Ask A Lawyer: Ensuring fair treatment in court for people with mental health issues

Legal Aid Alberta staff lawyers have a key role in Edmonton’s Mental Health Court

Legal Aid AB
May 09, 2024

Legal Aid Alberta staff lawyer Justin Hjelsvold’s role as duty counsel in courtrooms in and around Edmonton brings him into contact with people worried about the legal challenges they’re facing. Often, there’s more going on than criminal charges.

“Almost every day, I run into people who have some type of mental health condition,” he says.

Hjelsvold appeared on the May 7 segment of Ask A Lawyer, speaking with Global News anchor Vinesh Pratap about what happens when people with mental health issues come into contact with the courts, and how a unique Mental Health Court is making a difference.

Watch the Ask A Lawyer segment here:


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Transcript of the program:

Vinesh: Welcome back. This week marks Mental Health Week in Alberta, and it is a time to highlight the ongoing efforts to reduce the stigma around mental health and encourage conversations around treatment and support. Here to talk more about mental health and how it intersects with the criminal justice system is Legal Aid Alberta lawyer Justin Hjelsvold. Justin, good morning. Thanks so much for being here.

Justin: Good morning. Thanks for having me.

Vinesh: This is such an interesting topic because of issues that are obviously in the news headlines. So, first of all talk to us about your role with legal aid and how it relates to mental health.

Justin: I am a duty counsel lawyer and I work in criminal defence so I represent unrepresented people in criminal docket courts throughout Edmonton and the region. And almost every day I run into people who have some type of mental health condition and we do have a specialized court here in Edmonton called Edmonton Mental Health Court.

Vinesh: Expand upon that. How long has been around and how does it differ from the regular system?

Justin: It’s fairly new but it has been around for several years. It’s a specialized docket court so it exists to help people with issues of fitness for bail and for sentencing. When we talk about fitness we are trying to – we’re assessing a psychiatrist in their opinion and trying to figure out if this person can engage meaningfully with the court system and if they understand what is going on. There is also a team of mental health nurses and a justice navigator to connect people with resources in the community.

Vinesh: So talk to us but when determining if someone should access the court?  it’s not black-and-white. Each circumstance is unique so take us through that and how to determine if a person is available or if a person is allowed to access the Mental Health Court.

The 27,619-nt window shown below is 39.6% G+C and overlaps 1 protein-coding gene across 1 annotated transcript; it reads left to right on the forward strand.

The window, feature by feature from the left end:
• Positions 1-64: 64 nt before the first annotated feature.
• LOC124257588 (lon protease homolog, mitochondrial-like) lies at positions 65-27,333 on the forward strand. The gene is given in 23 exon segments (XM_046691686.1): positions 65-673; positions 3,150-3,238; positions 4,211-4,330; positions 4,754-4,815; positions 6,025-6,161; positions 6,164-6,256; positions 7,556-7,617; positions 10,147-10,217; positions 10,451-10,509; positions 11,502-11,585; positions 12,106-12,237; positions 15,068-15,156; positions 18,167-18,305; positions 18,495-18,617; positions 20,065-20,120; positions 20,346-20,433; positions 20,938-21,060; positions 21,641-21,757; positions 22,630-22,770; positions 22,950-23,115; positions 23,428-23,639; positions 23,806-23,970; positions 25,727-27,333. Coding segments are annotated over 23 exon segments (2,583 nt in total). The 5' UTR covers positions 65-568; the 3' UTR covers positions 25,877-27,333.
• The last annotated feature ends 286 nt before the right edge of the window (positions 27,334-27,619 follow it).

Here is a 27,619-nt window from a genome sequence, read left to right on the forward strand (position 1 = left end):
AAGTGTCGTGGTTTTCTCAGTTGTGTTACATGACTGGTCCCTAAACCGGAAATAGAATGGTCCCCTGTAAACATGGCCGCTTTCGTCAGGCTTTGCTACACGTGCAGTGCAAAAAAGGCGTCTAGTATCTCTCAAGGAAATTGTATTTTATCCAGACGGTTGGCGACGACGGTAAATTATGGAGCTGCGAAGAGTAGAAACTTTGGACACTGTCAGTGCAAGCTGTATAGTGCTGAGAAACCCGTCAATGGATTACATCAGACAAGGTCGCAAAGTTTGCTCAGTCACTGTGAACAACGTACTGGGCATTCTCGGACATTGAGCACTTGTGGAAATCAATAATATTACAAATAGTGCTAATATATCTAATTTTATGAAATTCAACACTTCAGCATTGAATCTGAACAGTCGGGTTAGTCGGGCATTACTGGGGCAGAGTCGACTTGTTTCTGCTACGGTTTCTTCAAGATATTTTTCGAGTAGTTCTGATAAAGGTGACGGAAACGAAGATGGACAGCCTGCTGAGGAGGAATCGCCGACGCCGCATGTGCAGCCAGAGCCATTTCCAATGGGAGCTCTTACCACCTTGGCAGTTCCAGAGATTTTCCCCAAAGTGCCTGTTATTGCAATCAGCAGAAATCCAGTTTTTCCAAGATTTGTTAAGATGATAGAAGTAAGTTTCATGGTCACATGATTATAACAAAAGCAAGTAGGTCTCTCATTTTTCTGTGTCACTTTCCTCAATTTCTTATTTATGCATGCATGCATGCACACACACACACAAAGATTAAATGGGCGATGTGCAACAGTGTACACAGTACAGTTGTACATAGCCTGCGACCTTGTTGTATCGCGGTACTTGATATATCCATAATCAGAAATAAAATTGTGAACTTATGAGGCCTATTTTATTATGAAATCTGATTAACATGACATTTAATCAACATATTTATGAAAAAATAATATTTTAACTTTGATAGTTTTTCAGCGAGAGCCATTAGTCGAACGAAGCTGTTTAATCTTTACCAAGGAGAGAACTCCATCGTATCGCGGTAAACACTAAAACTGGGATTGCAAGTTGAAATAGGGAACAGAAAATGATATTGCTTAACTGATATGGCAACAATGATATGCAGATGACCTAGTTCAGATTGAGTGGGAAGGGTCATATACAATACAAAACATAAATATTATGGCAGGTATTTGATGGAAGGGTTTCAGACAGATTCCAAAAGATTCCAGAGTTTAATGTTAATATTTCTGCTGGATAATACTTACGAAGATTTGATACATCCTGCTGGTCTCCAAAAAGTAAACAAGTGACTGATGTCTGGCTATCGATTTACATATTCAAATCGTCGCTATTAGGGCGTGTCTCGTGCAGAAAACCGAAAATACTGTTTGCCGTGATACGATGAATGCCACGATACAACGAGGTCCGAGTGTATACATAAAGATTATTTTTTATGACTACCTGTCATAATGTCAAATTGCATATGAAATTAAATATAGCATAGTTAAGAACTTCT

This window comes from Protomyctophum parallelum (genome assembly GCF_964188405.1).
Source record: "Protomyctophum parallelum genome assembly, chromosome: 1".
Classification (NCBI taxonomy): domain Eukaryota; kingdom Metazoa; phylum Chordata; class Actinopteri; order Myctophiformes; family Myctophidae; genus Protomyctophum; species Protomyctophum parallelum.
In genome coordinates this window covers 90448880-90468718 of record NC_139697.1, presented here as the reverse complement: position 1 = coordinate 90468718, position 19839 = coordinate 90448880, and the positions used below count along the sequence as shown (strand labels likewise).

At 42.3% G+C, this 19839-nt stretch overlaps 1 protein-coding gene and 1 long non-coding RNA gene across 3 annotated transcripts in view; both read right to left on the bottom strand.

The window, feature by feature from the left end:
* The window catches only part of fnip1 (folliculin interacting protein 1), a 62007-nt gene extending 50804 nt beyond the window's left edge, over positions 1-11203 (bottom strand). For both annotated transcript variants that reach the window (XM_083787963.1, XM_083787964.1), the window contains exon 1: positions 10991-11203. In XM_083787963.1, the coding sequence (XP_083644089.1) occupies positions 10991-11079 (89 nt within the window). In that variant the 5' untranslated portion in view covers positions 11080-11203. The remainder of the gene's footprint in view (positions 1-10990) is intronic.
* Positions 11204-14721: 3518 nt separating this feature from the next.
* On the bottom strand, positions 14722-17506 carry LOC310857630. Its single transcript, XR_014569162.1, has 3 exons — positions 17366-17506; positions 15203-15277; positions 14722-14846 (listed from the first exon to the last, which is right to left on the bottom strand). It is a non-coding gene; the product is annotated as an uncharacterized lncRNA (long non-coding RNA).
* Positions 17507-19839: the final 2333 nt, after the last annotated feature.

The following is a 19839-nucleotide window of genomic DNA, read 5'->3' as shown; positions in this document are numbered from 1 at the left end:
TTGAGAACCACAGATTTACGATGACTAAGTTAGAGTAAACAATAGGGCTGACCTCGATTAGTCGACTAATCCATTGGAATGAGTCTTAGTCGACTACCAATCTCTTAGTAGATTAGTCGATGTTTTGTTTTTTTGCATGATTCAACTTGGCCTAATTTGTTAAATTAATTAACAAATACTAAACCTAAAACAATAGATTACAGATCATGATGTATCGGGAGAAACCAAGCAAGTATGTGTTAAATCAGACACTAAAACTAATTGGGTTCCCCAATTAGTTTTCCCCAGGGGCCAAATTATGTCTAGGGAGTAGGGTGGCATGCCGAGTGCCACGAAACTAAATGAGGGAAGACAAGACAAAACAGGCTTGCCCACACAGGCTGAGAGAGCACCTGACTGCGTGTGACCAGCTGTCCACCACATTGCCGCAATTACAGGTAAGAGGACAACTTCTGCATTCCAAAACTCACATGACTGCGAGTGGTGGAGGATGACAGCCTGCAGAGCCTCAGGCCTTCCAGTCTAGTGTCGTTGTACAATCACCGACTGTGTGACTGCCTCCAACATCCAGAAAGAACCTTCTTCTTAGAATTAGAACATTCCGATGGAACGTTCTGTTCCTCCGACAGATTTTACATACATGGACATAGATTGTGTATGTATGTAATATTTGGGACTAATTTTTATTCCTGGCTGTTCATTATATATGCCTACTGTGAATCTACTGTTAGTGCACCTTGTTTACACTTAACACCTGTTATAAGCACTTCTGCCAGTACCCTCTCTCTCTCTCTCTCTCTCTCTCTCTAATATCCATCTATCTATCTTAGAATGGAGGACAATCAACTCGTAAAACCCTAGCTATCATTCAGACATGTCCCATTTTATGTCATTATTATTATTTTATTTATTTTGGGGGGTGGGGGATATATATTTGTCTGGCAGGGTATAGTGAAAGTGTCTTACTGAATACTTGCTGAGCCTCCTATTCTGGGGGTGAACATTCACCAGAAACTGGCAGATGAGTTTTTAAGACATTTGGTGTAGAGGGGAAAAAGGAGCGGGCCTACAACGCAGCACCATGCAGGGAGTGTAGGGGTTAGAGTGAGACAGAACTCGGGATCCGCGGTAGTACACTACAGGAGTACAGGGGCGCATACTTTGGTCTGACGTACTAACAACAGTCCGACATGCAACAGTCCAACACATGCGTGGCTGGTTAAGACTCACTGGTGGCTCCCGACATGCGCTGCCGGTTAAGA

Justin: The requirements of the court are that you, that there’s a reasonable basis to believe that they have a mental health condition and also a reasonable basis to believe that that condition had what’s called a nexus or a connection to the offence in question. So someone could have a very serious condition but if is not connected to what actually happened and they cannot access the court.

Vinesh: When someone is in the mental health court is the process different than the regular system? Take us through that. How does it unfold?

Justin: Well, it’s similar to a regular courtroom and the principles are the same but you have access to more information. So the person can give you consent to access their health records and you have a better sense of how they have reacted to treatment, counselling and so forth and the court can feel more comfortable knowing that if a person is connected with those resources that they will stabilize and be able to get back to a normal life.

Vinesh: And how does it impact the sentencing process if it gets to that point?

Justin: It can. Like in any court room there are two main things the court looks at so the first of which is the gravity of the offence so the facts and how serious it was, but the other thing is the particular circumstances of the offender. So someone with mental condition has a particular profile and being able to access that information allows the court to tailor the sentence better for that individual.

Vinesh: OK and finally, as you mentioned, the Mental Health Court is fairly new is it a live-and-learn process? Like is there something new to be learned and adjustments to be made as the court matures if you will?

Justin: Yes, and there’s regular meetings with the stakeholders where everyone comes together, and they have their ideas of how things can be approved. So, as it goes along it’s always getting better.

Vinesh: Definitely. Justin, thank you for coming and this is such a complex issue and hopefully this conversation can help lift the veil with what happens in the criminal justice system. Again, thank you for your time.

Vinesh: Legal Aid Alberta lawyers specialize in family law, child welfare, domestic violence, immigration and youth and adult criminal defence. If you do have a question for a lawyer send it over to [email protected] .



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